So why is Faith No More’s The Real Thing on this best 1,000 albums ever thing?
The Real Thing has very Early High School Years Energy for me.
It never ceases to amaze me how the brain or body or whatever is hardwired to catalog music that way. When I listened to “Epic” for the first time in many years, I didn’t think, “I bet this song is totally going to not just remind me of my freshman year of high school in Commack, New York, but is going to make me feel like I felt when I was a freshman in high school in Commack, New York.”
But it did make me feel that way.
Revisiting The Real Thing also made me realize that Faith No More sounds like a potent blend of a bunch of super unique-sounding bands in their own right, ranging from Red Hot Chili Peppers (I got strong late ‘80s Chilis vibes for sure) to the avant-garde funk metal leanings of Primus to the genre gumbo exuberance of Fishbone, with even a dusting of Rage Against the Machine and what would eventually be called rap metal (or the much disparaged “nu metal” sound).
Finally, in taking in The Real Thing as a whole, I enjoyed and respected it way more than I expected (and indeed it eventually landed at the #457 of best 1,000 albums ever slot).
For starters, the first three songs are just incredible. Let’s start with “Epic,” which I would suspect is by far the band’s best known song. If “Epic” simply featured the Chili Pepper-y funk/metal verses or the operatic power ballad mode of its chorus or its truly tasty metal riff breaks, it would still be really good. But the fact that it meshes those sounds and modes into one song creates a dazzling – and dare I say epic – whole. And it all works thanks to Mike Patton’s (formerly of Mr. Bungle) weirdo charismatic front man intensity.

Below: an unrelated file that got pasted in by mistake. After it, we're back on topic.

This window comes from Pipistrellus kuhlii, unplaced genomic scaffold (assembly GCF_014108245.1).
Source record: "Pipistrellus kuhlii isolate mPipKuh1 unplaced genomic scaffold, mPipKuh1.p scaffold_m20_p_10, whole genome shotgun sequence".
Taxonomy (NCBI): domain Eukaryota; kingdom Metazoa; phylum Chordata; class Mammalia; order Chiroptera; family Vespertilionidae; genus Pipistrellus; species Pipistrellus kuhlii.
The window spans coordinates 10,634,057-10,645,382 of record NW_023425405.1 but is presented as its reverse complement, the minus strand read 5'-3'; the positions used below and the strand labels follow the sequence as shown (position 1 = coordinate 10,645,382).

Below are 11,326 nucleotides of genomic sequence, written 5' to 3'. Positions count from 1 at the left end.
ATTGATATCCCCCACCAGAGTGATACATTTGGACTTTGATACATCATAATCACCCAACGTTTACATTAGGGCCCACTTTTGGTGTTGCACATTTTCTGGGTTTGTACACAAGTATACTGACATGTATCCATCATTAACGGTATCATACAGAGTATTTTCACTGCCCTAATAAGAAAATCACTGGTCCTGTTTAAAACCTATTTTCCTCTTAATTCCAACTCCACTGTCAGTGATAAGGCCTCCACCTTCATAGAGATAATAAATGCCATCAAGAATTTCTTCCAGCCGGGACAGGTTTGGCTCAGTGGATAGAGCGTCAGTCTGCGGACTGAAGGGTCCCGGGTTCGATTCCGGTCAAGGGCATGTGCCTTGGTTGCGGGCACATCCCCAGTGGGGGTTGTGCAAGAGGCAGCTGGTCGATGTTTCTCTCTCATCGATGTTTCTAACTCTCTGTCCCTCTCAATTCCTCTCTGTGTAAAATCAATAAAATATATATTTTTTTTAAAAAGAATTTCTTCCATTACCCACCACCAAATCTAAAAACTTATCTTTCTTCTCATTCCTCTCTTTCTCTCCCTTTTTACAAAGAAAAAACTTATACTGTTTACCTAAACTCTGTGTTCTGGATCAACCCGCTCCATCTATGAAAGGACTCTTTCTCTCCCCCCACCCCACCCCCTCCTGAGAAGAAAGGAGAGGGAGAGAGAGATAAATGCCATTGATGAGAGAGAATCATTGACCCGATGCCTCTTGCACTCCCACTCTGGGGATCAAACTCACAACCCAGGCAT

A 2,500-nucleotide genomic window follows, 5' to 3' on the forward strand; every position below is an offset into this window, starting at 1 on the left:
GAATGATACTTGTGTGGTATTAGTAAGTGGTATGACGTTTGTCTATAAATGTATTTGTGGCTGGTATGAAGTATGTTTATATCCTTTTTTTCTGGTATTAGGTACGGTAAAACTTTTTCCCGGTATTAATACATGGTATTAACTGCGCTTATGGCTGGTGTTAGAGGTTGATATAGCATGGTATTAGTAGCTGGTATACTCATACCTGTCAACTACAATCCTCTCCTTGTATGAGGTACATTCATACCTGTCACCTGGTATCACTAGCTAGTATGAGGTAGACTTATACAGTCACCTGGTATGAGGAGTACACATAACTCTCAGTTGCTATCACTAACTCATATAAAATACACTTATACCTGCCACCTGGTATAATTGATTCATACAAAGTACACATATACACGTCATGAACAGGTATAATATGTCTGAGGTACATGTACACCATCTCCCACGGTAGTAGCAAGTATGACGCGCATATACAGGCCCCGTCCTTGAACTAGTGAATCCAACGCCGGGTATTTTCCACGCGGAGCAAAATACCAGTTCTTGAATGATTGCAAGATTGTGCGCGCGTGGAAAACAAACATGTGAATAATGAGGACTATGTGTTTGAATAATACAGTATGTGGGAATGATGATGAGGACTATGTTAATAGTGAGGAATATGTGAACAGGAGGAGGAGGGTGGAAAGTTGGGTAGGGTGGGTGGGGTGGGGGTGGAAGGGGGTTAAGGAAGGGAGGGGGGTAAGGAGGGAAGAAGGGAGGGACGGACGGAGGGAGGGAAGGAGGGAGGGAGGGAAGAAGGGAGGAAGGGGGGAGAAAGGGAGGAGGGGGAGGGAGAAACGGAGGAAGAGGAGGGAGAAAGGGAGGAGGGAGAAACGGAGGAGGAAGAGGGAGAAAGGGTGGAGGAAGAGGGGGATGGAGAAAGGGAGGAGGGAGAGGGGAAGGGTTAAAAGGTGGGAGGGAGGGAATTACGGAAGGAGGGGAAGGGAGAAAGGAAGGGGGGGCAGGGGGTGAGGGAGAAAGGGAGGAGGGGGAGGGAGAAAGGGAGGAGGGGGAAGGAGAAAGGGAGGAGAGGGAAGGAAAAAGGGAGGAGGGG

“Falling to Pieces” shows off the band’s ability to craft a much more melodic funk/metal/pop mixture, the result of which is most pleasing. Patton might not be the best rapper in the world (to say the least), but that’s a small quibble and thankfully that’s a relatively small portion of this song.
“From Out of Nowhere” has an unusual, nearly new wave vibe mixed in with Faith No More’s core metal sensibilities. Over and over, The Real Thing surprises me with how rangy and eclectic it is.
“Surprise! You’re Dead!” proves that the band can thrive when going for straight metal thrash, while “War Pigs” is a nice homage to Black Sabbath.
Some stats & info about Faith No More – The Real Thing
- What kind of musical stylings does this album represent? Rock Music, Hard Rock, Heavy Metal, Alternative Metal, Metal, Funky Metal, SF Bay Area Bands
- Rolling Stone’s greatest 500 albums ranking – not ranked!
- All Music’s rating – 4.5 out of 5 stars
- When was The Real Thing released? 1989
- My ranking, the one you’re reading right now – #457 out of 1,000
Faith No More’s The Real Thing on Spotify
A lyrical snippet from Faith No More’s The Real Thing that’s evocative of the album in some way, maybe
You want it all, but you can’t have it.
What does the “best 1,000 albums ever” mean and why are you doing this?
Yeah, I know it’s audacious, a little crazy (okay, maybe a lot cray cray), bordering on criminal nerdery.
But here’s what it’s NOT: a definitive list of the Greatest Albums of All-Time. This is 100% my own personal super biased, incredibly subjective review of what my top 1,000 albums are, ranked in painstaking order over the course of doing research for nearly a year, Rob from High Fidelity style. Find out more about why I embarked on a best 1,000 albums ever project.